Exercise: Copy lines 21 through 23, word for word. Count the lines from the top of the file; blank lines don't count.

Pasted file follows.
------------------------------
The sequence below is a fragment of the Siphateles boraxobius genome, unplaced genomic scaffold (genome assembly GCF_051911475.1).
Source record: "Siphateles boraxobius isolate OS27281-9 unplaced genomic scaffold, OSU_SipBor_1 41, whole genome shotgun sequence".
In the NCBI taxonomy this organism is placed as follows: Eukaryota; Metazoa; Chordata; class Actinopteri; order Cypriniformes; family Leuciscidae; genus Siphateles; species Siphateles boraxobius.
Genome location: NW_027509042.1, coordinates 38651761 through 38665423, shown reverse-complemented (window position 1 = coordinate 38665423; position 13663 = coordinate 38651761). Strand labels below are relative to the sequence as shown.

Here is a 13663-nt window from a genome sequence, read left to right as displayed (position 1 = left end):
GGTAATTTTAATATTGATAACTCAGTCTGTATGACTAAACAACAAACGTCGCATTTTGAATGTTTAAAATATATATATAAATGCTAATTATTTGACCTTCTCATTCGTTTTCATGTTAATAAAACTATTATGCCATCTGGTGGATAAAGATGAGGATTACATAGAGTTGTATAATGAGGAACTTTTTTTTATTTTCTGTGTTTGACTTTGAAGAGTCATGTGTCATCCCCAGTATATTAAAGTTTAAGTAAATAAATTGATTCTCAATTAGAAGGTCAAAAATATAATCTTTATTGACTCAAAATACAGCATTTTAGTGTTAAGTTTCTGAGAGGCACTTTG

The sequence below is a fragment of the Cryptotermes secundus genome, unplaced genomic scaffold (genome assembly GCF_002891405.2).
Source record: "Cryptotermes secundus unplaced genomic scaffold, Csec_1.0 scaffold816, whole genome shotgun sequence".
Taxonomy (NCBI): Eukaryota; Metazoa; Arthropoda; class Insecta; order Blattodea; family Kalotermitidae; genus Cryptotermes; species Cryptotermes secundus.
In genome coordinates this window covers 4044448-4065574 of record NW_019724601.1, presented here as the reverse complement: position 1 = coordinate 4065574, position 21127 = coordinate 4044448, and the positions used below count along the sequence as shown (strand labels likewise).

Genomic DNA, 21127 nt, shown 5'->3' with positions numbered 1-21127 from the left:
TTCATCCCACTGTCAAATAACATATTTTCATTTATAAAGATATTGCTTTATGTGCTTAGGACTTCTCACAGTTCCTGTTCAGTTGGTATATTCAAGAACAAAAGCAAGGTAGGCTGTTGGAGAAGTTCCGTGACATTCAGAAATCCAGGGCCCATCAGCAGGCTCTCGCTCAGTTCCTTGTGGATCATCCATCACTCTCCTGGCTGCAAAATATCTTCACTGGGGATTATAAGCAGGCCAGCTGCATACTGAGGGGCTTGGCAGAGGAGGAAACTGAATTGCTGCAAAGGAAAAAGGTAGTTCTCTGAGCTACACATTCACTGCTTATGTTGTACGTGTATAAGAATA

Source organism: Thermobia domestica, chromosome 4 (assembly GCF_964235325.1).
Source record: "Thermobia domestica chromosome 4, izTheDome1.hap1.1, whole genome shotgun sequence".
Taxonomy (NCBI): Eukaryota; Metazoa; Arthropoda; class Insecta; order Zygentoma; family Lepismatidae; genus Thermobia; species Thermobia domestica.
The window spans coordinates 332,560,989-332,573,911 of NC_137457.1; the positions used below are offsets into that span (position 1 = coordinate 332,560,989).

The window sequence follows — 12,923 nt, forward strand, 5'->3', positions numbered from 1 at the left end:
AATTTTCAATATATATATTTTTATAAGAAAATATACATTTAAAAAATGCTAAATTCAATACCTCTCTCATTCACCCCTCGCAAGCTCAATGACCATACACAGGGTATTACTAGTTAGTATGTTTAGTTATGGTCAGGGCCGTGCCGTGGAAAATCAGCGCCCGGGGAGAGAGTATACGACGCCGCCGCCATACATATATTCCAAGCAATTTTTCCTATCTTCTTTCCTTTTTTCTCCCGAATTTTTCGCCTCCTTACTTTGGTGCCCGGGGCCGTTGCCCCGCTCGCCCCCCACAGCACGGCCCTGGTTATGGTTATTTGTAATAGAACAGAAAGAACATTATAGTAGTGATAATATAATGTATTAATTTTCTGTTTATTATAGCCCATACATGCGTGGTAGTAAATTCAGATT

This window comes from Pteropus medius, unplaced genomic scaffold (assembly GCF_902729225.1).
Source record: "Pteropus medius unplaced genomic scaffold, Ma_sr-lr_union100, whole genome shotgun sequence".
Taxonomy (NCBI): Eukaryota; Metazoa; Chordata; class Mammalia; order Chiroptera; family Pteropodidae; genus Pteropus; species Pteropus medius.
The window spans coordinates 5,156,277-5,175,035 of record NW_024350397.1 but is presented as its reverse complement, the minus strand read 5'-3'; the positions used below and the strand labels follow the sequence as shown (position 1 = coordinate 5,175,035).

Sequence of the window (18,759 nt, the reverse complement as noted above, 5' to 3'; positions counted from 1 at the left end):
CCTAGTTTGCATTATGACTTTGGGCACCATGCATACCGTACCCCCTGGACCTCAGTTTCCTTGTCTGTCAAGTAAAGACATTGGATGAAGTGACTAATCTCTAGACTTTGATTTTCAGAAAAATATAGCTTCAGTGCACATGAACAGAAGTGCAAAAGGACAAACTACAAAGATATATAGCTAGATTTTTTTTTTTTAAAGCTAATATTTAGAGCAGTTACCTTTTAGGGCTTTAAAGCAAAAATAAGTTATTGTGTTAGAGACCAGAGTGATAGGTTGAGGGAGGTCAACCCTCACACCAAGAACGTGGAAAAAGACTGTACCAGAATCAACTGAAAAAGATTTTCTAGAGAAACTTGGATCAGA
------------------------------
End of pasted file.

Taxonomy (NCBI): Eukaryota; Metazoa; Chordata; class Mammalia; order Chiroptera; family Pteropodidae; genus Pteropus; species Pteropus medius.
The window spans coordinates 5,156,277-5,175,035 of record NW_024350397.1 but is presented as its reverse complement, the minus strand read 5'-3'; the positions used below and the strand labels follow the sequence as shown (position 1 = coordinate 5,175,035).

Sequence of the window (18,759 nt, the reverse complement as noted above, 5' to 3'; positions counted from 1 at the left end):